Ex-corrections officers urge executions delay over COVID ‘menace’ | Loss of life Penalty Information

A group of former senior correction officials sent a letter to acting Attorney General Jeffery Rosen Monday asking for the three federal executions scheduled for that week to be postponed due to COVID-19 concerns.

The executions, which are due to take place in a federal prison complex in Terre Haute, Indiana, pose “an unnecessary threat” to the safety of law enforcement officers, administrators and prisoners, the letter signed by four former officers (PDF) said.

President Donald Trump resumed federal executions in 2020 after a 17-year hiatus. Ten prisoners were killed in federal custody last year.

The executions are slated to continue through 2021 before President-elect Joe Biden takes office on January 20, leading to widespread criticism.

Biden said he was against the death penalty.

Protesters gather near the Federal Correctional Complex, Terre Haute, to demonstrate their opposition to the death penalty and the execution of Daniel Lewis Lee, the first federal execution in 17 years, on July 13, 2020 [File: Bryan Woolston/Reuters]The first execution in January is scheduled for January 12th. Lisa Montgomery, the only woman on federal death row, faces the death penalty – the first woman to do so since 1967.

Attorneys have challenged Montgomery’s execution for regulatory measures related to the planning of her death while the execution is in force, and state law states that executions must be carried out under Missouri law as that is where her federal trial took place.

The challenge alleges that the federal government failed to provide the notice required by Missouri law in setting the date of execution for Montgomery.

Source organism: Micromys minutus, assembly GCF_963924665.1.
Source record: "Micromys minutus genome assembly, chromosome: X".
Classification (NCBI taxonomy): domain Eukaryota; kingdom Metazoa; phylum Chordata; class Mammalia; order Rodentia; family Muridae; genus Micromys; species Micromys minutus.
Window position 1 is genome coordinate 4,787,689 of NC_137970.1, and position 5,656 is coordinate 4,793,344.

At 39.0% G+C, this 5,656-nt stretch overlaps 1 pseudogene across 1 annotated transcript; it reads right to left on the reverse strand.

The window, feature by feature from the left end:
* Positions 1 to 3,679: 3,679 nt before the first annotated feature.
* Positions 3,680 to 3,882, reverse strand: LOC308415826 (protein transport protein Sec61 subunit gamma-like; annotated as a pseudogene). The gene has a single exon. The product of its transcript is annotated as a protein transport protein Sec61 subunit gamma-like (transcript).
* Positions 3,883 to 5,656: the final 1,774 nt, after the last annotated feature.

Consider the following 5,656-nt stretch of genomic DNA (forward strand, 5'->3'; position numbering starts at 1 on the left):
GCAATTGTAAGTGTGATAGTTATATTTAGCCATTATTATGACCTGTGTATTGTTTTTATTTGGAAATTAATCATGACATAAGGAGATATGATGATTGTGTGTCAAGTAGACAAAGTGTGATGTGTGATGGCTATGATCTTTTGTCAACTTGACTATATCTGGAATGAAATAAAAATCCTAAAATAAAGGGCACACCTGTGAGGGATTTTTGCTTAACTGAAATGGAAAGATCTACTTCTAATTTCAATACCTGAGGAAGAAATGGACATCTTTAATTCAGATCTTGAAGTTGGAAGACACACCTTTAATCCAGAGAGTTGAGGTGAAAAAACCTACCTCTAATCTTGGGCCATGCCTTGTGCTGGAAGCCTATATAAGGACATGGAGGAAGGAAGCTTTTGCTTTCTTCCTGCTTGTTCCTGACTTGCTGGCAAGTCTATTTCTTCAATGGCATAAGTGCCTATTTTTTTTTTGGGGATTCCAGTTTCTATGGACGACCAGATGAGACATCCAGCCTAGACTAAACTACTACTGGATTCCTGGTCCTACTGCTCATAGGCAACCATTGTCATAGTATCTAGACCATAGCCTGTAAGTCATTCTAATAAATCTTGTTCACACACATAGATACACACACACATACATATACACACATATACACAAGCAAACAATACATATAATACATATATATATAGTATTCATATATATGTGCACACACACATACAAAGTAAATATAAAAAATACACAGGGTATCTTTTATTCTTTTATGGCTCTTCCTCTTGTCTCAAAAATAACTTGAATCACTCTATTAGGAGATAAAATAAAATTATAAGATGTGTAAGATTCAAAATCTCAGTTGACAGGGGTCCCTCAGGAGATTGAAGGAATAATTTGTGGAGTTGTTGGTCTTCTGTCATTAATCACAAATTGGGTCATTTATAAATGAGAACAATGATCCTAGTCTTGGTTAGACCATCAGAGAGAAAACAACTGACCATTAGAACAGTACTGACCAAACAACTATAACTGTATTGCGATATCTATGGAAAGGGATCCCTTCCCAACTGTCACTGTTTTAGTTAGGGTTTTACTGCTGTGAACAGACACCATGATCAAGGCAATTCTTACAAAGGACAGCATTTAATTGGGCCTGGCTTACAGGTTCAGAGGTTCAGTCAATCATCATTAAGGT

COVID concerns

The American Civil Liberties Union (ACLU), a non-profit organization that campaigns for the protection of the rights of US citizens, published the letter and called the planned executions “superspreader events.”

“The data shows that federal executions over the past six months have resulted in preventable spikes in COVID-19 for those incarcerated at Terre Haute Prison, prison staff and the surrounding community,” said Cassandra Stubbs, director of the ACLU’s Capital Punishment Project in a press release.

The other two inmates scheduled to be executed are Corey Johnson, 52, whose death date is Jan. 14, and Dustin Higgs, 48, who will receive a fatal injection the next day.

Both men have signed COVID-19 that has devastated prisons and prisons across the United States. The pair’s lawyers questioned their executions, saying that their damaged lungs would increase their suffering.

Nebraska’s deadly injection chamber in Lincoln State Prison on July 7, 2010 [File: Nate Jenkins/AP Photo]The US Constitution forbids “cruel and unusual punishment” under the Eighth Amendment.

Concerns remain about the spread of COVID-19 in prisons, which can then spread to the outside world from correctional staff as the US breaks records for new cases and deaths.

The US has more than 22,500,000 confirmed cases and 375,000 deaths, according to the Johns Hopkins University record.

The US began giving COVID-19 vaccines in December, but the introduction has come under fire because of its slow pace.

By Monday morning, nearly nine million people in the U.S. had received their first shot, representing 2.7 percent of the population, according to the Centers for Disease Control and Prevention.

Experts say that up to 85 percent of the population must be vaccinated in order to achieve “herd immunity” and defeat the outbreak.

“The community’s COVID-19 levels are already exceptionally high in Indiana and several counties are in crisis,” the letter said.

“At the same time, vaccinations started at FCC Terre Haute and other correctional agencies in Indiana. A brief postponement could literally save hundreds of lives. We ask that you prioritize the health and safety of the correctional staff and postpone these executions until vaccines have been offered to all staff. “

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